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Develop organizing skills I think independent work will get out there, but the need to do community organizing around the content will be important. So connecting with meetup.com services, or websites that are communities of interest, will be an important element of that. The Web will let people do grassroots organizing around this in a way that was not possible or economical before. So the challenge to the filmmaker won’t just be to get the money to get the film made, it will be tapping into those communities. There will be, in theory, many more paths to get that material out, but it will heavily rely on organizing skills to get through the noise of this already very cacophonous society that will only get more cacophonous as the range of media choices grows. (Rob Glaser, founder and CEO, Real Networks)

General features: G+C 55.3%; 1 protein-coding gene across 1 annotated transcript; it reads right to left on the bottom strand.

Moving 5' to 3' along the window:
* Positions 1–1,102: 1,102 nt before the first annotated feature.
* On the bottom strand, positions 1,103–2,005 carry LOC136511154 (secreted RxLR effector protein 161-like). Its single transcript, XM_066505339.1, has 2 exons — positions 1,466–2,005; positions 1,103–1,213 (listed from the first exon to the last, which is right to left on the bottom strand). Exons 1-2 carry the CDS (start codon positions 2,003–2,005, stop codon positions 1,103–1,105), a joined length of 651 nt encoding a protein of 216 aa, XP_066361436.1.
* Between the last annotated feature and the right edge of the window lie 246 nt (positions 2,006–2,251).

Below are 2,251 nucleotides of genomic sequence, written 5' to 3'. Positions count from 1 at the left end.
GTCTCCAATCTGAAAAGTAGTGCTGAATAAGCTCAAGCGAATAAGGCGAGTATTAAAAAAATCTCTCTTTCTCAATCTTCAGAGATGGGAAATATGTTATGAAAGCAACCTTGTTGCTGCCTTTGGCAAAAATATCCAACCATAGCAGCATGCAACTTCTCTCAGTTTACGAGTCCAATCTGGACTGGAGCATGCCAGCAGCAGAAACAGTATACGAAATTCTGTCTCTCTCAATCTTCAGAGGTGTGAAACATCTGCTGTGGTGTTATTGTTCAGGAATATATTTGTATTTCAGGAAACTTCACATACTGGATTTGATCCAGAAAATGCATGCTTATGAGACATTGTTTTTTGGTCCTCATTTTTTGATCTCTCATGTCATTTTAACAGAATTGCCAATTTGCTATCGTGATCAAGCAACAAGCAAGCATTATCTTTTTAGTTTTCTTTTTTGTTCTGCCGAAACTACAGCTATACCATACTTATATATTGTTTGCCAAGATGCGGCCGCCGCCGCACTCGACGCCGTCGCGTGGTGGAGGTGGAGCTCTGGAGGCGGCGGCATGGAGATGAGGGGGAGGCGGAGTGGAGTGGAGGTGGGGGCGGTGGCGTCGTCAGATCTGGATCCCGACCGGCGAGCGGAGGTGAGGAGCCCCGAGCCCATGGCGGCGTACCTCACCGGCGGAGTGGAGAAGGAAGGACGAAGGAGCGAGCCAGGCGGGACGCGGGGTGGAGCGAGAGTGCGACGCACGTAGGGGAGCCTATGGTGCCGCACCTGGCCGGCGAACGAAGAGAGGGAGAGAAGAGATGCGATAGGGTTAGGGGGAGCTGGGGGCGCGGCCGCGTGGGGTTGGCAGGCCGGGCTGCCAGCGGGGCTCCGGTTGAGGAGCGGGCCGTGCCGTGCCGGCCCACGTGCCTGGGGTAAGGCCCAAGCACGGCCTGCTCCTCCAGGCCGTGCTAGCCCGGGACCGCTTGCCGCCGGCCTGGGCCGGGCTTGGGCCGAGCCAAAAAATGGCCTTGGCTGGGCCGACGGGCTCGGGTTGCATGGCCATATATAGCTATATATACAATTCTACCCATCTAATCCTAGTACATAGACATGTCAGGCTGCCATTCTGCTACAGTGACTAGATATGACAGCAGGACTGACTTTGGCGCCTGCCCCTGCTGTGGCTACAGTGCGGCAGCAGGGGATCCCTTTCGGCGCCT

Create the media version of book clubs To have it be more than just the occasional film that’s meant to support organizing and is really integral with an organizing campaign, you’d have to have a different way for people to relate to the events. For example, book clubs happen. People read books; they get together to talk about books. It’s quite possible that various entities like MoveOn could try to establish a video-of-the-month club or whatever where you do have another circuit for these alternative offerings. (Wes Boyd, co-founder, MoveOn)

Find new partners and understand what they need to be able to help you I have not yet found a single corporation where there weren’t people who have an ideology close enough that you could find common ground to get them to go out of their way to help you. Barnes & Noble donated

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almost $350,000 for the promotion of the IPA [Independent Press Association] every year. They gave us free racks in all their super-stores, and they let us pick the magazines that went in. All we had to do was meet all their very rigid delivery deadlines. Because we had built the capacity to do that, we could guarantee them that the magazine would get there on time and in the specified quantities, and at the exact locations, and so on. And after that, they were fine. (John Anner, founder, Independent Press Association.)